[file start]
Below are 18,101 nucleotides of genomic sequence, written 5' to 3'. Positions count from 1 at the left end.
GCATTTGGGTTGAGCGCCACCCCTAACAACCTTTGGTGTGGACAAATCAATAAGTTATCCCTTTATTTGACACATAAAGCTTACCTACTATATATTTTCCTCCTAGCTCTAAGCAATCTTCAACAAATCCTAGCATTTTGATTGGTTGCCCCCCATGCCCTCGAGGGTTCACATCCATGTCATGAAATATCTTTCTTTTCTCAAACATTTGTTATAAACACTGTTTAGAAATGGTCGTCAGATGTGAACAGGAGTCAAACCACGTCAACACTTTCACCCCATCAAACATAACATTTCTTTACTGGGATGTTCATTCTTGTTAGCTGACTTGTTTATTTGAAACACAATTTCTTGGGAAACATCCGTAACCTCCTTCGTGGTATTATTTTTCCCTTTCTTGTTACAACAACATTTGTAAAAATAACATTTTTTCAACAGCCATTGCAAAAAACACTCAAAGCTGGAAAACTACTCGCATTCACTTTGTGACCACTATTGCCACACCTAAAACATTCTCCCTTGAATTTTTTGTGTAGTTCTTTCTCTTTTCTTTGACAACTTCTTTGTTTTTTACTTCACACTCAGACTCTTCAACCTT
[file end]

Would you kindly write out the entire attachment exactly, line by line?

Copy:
Below are 18,101 nucleotides of genomic sequence, written 5' to 3'. Positions count from 1 at the left end.
GCATTTGGGTTGAGCGCCACCCCTAACAACCTTTGGTGTGGACAAATCAATAAGTTATCCCTTTATTTGACACATAAAGCTTACCTACTATATATTTTCCTCCTAGCTCTAAGCAATCTTCAACAAATCCTAGCATTTTGATTGGTTGCCCCCCATGCCCTCGAGGGTTCACATCCATGTCATGAAATATCTTTCTTTTCTCAAACATTTGTTATAAACACTGTTTAGAAATGGTCGTCAGATGTGAACAGGAGTCAAACCACGTCAACACTTTCACCCCATCAAACATAACATTTCTTTACTGGGATGTTCATTCTTGTTAGCTGACTTGTTTATTTGAAACACAATTTCTTGGGAAACATCCGTAACCTCCTTCGTGGTATTATTTTTCCCTTTCTTGTTACAACAACATTTGTAAAAATAACATTTTTTCAACAGCCATTGCAAAAAACACTCAAAGCTGGAAAACTACTCGCATTCACTTTGTGACCACTATTGCCACACCTAAAACATTCTCCCTTGAATTTTTTGTGTAGTTCTTTCTCTTTTCTTTGACAACTTCTTTGTTTTTTACTTCACACTCAGACTCTTCAACCTT